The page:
Wednesday, November 25, 2009

Indian Engineering Education in Peril

Guest post by Dr. Rahul Choudaha,
Dr. Rahul Choudaha is an international higher education professional based in New York. He earned his Ph.D. in Higher Education from the University of Denver and holds an MBA and an undergraduate degree in Engineering.

The gap between quality and quality in Indian engineering education is widening. The recent decision of the Washington Accord to turn down India’s proposal to graduate from the provisional membership to full membership highlights the lack of global competitiveness of the Indian engineering education system. The primary reason for denial relate to the “concerns over the quality of faculty members and students in Indian engineering programs.

The number of seats for
AICTE (Indian regulatory body) approved engineering colleges grew from 115,000 to 653,000 (CAGR of 19%) in the ten-year period from 1997-2007. Private institutions contributed to the most of growth however, it came at the expense of quality. This is clearly evident from the reports of unemployment among engineers on one hand and on other hand there are concerns of future unmet demand by the industry. Thus, there is a significant quality gap between what industry needs and what engineering education is providing.
One of the biggest challenges for Indian higher education is that institutional practices consider quality as an option and not a requirement. This means quality does not figure as a strategic priority. In addition, over-regulation and dysfunctional reward system further stifles quality orientation. This is also evident from the number of engineering institutions opting for “voluntary” accreditation of quality offered by National Board of Accreditation (NBA). This means given a choice, Indian engineering programs are not striving to integrate quality assurance in their academic offerings.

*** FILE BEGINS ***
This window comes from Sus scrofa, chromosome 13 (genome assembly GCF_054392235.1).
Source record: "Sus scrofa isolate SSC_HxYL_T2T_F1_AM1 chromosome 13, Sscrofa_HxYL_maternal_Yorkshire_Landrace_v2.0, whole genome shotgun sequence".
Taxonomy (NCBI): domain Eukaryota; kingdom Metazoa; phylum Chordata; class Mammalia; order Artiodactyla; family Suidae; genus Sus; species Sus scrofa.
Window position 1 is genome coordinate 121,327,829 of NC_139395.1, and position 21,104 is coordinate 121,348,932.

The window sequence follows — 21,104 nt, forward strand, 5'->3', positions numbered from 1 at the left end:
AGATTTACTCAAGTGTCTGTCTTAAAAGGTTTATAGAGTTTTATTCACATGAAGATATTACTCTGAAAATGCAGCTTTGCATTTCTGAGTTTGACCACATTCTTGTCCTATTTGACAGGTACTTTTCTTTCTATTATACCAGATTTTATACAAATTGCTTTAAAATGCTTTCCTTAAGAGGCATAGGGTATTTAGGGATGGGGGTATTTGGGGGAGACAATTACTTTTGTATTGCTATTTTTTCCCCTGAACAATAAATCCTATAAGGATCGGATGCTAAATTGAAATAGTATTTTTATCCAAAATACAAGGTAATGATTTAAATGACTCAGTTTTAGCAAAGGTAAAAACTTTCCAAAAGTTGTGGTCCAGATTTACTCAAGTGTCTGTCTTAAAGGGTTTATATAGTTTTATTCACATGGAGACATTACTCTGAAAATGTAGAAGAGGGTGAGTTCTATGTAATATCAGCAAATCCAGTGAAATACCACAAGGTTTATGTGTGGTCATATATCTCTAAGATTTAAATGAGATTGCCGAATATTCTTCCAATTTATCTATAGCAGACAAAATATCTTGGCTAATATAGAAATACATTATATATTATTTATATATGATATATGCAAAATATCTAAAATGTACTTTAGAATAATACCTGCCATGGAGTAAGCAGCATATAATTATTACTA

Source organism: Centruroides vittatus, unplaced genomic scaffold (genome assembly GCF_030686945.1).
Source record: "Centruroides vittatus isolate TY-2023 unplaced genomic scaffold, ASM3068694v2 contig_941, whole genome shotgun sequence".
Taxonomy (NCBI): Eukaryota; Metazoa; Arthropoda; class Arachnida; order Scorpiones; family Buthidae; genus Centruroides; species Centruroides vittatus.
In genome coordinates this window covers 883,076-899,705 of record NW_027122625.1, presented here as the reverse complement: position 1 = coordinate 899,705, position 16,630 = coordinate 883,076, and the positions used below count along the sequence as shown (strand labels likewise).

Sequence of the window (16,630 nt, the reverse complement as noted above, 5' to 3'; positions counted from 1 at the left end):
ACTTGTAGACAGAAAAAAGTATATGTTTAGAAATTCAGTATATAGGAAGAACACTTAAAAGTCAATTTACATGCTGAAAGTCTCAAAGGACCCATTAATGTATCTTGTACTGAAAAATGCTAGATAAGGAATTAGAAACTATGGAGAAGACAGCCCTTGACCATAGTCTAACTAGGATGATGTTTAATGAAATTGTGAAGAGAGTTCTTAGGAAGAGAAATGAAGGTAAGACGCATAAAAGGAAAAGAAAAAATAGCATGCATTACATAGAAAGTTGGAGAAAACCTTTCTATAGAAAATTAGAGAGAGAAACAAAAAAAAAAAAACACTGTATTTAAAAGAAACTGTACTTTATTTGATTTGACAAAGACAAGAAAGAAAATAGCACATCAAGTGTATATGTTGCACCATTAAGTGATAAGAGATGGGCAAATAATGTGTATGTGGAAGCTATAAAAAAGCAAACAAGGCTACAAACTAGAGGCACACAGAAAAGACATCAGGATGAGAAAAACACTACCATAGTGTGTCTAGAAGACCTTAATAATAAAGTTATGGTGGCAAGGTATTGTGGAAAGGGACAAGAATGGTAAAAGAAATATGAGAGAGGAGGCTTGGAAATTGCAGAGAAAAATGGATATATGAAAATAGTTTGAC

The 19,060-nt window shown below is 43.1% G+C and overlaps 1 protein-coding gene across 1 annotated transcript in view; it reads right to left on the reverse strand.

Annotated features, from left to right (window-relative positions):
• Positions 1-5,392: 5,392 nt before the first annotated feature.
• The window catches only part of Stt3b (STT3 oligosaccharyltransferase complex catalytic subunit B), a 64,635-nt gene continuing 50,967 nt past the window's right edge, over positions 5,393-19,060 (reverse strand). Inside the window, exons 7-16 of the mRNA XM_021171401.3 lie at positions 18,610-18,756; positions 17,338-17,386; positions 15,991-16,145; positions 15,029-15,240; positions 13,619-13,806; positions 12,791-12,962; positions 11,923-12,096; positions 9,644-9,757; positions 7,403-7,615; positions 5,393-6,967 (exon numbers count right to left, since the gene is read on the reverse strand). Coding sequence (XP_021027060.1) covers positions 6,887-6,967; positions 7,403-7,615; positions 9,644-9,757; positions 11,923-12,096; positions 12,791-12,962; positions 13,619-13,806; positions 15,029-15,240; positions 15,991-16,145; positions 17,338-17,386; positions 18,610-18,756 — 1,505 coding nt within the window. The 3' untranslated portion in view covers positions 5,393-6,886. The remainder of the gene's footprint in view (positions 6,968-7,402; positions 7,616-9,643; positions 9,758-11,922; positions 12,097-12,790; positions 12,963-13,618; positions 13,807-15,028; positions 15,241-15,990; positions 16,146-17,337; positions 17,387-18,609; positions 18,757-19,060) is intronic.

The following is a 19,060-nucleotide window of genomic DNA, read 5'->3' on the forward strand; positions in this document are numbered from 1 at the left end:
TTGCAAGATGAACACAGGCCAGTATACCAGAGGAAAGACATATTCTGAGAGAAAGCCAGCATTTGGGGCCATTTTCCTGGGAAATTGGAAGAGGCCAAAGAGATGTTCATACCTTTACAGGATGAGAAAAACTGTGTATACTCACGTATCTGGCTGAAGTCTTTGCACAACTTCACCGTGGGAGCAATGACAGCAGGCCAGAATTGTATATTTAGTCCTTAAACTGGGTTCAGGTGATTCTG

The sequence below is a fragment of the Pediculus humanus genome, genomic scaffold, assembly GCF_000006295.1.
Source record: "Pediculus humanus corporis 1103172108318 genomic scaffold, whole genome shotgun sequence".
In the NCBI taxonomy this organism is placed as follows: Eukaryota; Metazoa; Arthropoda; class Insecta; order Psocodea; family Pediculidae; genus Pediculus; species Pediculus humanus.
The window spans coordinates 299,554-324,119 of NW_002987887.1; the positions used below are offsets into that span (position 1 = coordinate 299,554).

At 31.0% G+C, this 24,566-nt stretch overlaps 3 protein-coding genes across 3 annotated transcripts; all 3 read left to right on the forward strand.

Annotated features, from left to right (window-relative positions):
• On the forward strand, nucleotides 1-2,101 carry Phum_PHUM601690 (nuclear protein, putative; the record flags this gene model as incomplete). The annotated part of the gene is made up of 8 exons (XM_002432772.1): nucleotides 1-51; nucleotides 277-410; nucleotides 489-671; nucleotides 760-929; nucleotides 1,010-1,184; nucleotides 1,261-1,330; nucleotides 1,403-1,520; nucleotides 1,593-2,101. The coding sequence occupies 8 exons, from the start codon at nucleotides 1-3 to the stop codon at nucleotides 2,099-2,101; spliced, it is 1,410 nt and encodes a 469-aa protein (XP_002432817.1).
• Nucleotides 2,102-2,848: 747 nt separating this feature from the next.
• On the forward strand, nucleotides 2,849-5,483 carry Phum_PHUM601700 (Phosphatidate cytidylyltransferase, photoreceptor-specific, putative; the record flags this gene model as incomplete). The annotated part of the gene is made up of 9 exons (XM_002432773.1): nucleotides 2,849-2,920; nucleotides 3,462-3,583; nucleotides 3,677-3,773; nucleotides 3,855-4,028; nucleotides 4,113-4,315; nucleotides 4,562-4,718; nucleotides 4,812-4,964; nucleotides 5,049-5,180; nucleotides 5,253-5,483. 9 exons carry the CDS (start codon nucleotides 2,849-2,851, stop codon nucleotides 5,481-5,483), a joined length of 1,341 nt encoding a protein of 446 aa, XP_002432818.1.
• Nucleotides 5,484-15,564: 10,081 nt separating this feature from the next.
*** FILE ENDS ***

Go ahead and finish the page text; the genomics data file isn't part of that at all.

The problem is evident, urgent and systemic. It calls for solutions that more comprehensive and collaborative. Without the support of industry support, regulatory reform and institutional transformation, Indian engineering education is at the risk of created overeducated and underemployed youth.

Indian quality assurance system in engineering education requires an overhaul. A recent report by UNESCO,
A New Dynamic: Private Higher Education, argues that "quality mechanisms must find a balance that ensures high levels of provision while at the same time not constraining appropriate innovation that responds to the evolving public and private education sectors."

1 comment:

  1. I would strongly recommend all institutions under the WBUT (West Bengal University of Technology)and under the aegis of AICTE as quality of Engineering Education is strictly monitored and the practise of benchmarking is practised.
    I wonder why such doubts about quality of Engineering Education should exist given the the talent pool of India as China, i am given to understand, has gone through the burgeoning of engineering education institution as well in the same period !!!
    unemployment exists in all sectors for some reason or the other so engineers cannot be an exception. In conclusion i would like to mention, being in charge of Student Relations Cell of a reputed engineering college of India (ADAMAS INSTITUTE OF TECHNOLOGY), we need to be proud of what India has achieved within a short period of time and engineering course from our institution has led to happy individuals having organic careers! so where i s the problem?